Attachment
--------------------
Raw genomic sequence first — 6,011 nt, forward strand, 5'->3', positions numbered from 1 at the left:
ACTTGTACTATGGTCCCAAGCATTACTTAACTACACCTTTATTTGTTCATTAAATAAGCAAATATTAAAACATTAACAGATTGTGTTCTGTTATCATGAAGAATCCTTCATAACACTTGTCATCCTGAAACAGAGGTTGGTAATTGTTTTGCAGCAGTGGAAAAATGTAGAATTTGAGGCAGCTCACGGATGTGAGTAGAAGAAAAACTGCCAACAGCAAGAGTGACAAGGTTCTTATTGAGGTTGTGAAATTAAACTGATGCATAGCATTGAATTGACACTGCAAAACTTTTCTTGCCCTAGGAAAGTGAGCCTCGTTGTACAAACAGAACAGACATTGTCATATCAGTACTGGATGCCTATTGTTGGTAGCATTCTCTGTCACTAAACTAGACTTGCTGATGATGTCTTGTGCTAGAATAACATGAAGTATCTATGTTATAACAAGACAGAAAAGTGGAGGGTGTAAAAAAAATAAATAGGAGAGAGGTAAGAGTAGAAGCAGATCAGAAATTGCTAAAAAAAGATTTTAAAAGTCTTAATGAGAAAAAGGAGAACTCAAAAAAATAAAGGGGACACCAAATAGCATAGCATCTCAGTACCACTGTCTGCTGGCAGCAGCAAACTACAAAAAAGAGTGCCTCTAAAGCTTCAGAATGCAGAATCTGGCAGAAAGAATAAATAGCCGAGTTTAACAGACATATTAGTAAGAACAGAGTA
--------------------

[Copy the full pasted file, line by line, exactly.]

Raw genomic sequence first — 6,011 nt, forward strand, 5'->3', positions numbered from 1 at the left:
ACTTGTACTATGGTCCCAAGCATTACTTAACTACACCTTTATTTGTTCATTAAATAAGCAAATATTAAAACATTAACAGATTGTGTTCTGTTATCATGAAGAATCCTTCATAACACTTGTCATCCTGAAACAGAGGTTGGTAATTGTTTTGCAGCAGTGGAAAAATGTAGAATTTGAGGCAGCTCACGGATGTGAGTAGAAGAAAAACTGCCAACAGCAAGAGTGACAAGGTTCTTATTGAGGTTGTGAAATTAAACTGATGCATAGCATTGAATTGACACTGCAAAACTTTTCTTGCCCTAGGAAAGTGAGCCTCGTTGTACAAACAGAACAGACATTGTCATATCAGTACTGGATGCCTATTGTTGGTAGCATTCTCTGTCACTAAACTAGACTTGCTGATGATGTCTTGTGCTAGAATAACATGAAGTATCTATGTTATAACAAGACAGAAAAGTGGAGGGTGTAAAAAAAATAAATAGGAGAGAGGTAAGAGTAGAAGCAGATCAGAAATTGCTAAAAAAAGATTTTAAAAGTCTTAATGAGAAAAAGGAGAACTCAAAAAAATAAAGGGGACACCAAATAGCATAGCATCTCAGTACCACTGTCTGCTGGCAGCAGCAAACTACAAAAAAGAGTGCCTCTAAAGCTTCAGAATGCAGAATCTGGCAGAAAGAATAAATAGCCGAGTTTAACAGACATATTAGTAAGAACAGAGTA